If the IBM PC had flopped, Gates could just say “I told you so,” and start pushing again for a PC design utilitizing the 68000 and Xenix.
Microsoft had nothing to lose. Digital Research had everything to lose.
IBM had its mind made up that the IBM PC would use the Intel 8088 processor–a cheaper version of the 8086 that had an 8-bit data bus–but they needed an operating system and they didn’t know if they could get it from Digital Research. The 8088 wasn’t powerful enough to run Xenix.
Microsoft, of course, ended up providing IBM with an operating system. A friend of a Microsoft employee had designed an 8086-based computer for Seattle Computer Products, and quickly wrote an operating system, known as QDOS or SCP-DOS, for the machine. Microsoft bought QDOS for $50,000 and licensed it to IBM. Kildall called it a ripoff and insinuated that it contained some CP/M code. There are numerous stories about this. In the Bob Cringely book Accidental Empires, Kildall is quoted as saying, “Ask Bill why function code 6 ends in a dollar sign. No one in the world knows that but me.”
And in 1996, John C. Dvorak revealed another mystery: He mentioned that he knew someone who had a very early copy of MS-DOS that contained an easter egg that printed Gary Kildall’s name. CP/M had the same easter egg. I’ve looked, but I’ve never heard anything else about that story.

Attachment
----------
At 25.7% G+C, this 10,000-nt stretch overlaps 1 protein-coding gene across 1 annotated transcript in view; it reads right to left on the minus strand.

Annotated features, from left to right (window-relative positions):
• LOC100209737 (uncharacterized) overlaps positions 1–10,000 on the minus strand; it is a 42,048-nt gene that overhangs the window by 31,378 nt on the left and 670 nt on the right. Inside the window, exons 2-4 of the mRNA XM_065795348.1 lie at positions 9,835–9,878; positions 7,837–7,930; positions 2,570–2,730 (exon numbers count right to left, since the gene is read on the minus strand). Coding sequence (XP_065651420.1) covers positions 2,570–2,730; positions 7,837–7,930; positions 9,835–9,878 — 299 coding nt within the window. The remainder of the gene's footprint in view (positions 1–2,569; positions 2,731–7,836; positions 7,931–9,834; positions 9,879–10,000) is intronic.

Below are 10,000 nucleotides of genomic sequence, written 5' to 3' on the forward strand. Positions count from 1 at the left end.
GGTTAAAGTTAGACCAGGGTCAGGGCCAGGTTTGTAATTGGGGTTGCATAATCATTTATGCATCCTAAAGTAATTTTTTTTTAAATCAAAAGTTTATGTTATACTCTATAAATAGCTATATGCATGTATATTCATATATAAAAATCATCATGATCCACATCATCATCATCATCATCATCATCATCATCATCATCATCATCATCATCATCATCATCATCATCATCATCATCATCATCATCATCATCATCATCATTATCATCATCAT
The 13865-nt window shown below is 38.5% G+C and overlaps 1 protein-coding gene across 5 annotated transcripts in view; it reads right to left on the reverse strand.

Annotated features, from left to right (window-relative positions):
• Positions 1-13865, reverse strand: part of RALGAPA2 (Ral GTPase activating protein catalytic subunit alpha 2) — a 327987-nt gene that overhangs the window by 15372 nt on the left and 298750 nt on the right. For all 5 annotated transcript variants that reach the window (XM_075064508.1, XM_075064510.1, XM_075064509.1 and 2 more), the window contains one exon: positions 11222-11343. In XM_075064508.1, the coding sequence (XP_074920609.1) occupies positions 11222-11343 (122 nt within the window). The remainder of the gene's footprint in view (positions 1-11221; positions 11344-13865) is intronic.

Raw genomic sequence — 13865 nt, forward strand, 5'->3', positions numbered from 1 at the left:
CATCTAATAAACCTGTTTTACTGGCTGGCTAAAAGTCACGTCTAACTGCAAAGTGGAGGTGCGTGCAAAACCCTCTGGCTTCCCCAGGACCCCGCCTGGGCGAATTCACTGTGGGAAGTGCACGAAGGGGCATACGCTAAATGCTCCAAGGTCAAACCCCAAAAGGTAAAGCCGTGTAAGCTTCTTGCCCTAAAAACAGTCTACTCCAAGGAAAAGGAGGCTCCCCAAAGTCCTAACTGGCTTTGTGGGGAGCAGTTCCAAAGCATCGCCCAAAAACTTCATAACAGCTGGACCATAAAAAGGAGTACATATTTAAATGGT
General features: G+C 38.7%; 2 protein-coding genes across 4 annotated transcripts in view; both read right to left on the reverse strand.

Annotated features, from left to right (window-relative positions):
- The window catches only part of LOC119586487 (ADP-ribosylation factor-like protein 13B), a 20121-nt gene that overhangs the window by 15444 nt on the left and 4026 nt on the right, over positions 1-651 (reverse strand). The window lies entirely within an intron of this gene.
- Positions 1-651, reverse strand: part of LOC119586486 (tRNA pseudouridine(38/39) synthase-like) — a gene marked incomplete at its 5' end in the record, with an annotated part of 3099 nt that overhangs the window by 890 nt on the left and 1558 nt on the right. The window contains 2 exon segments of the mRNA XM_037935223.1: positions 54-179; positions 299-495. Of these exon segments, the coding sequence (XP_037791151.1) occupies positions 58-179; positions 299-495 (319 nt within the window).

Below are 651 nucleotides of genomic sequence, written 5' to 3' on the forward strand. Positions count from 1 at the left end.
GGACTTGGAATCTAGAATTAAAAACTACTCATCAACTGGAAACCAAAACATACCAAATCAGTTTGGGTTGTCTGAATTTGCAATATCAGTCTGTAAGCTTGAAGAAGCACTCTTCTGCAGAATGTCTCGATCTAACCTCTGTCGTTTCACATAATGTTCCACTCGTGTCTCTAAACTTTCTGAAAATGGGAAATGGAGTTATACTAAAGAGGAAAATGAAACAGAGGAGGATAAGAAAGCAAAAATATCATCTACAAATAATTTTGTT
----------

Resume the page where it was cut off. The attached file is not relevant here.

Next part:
The IBM PC, of course, changed the industry. Illegal or not, MS-DOS went along for the ride and became the foundation of Microsoft’s empire.
Digital Research was bought out by Novell in 1991, then was resold to Caldera five years later. Several spinoffs and buyouts later, the direct descendant of the product that Kildall and Digital Research eventually did end up writing for IBM is now owned by DeviceLogics. And the name Digital Research has been recycled by a reseller of CD-ROM drives and other peripherals in consumer electronics stores.
How the mighty have fallen.
2 thoughts on “How DOS came to be IBM’s choice of operating system”
Wow! Thanks for this, Dave. I remember GEM too, and I always preferred it… and never understood why everyone was using Win 3.1. Meanwhile, I ran GEM and DOS – because Win 3.1 and GEM just weren’t enough for me to get away from the command line.
Command lines make life so much easier. Well, for me anyway. 🙂
Thanks MUCH for finally doing a definitive debunk of this popular Urban Legend. I have long suspected it to be too good to be true, but have never had the authoritative, documented version of the story.
Comments are closed.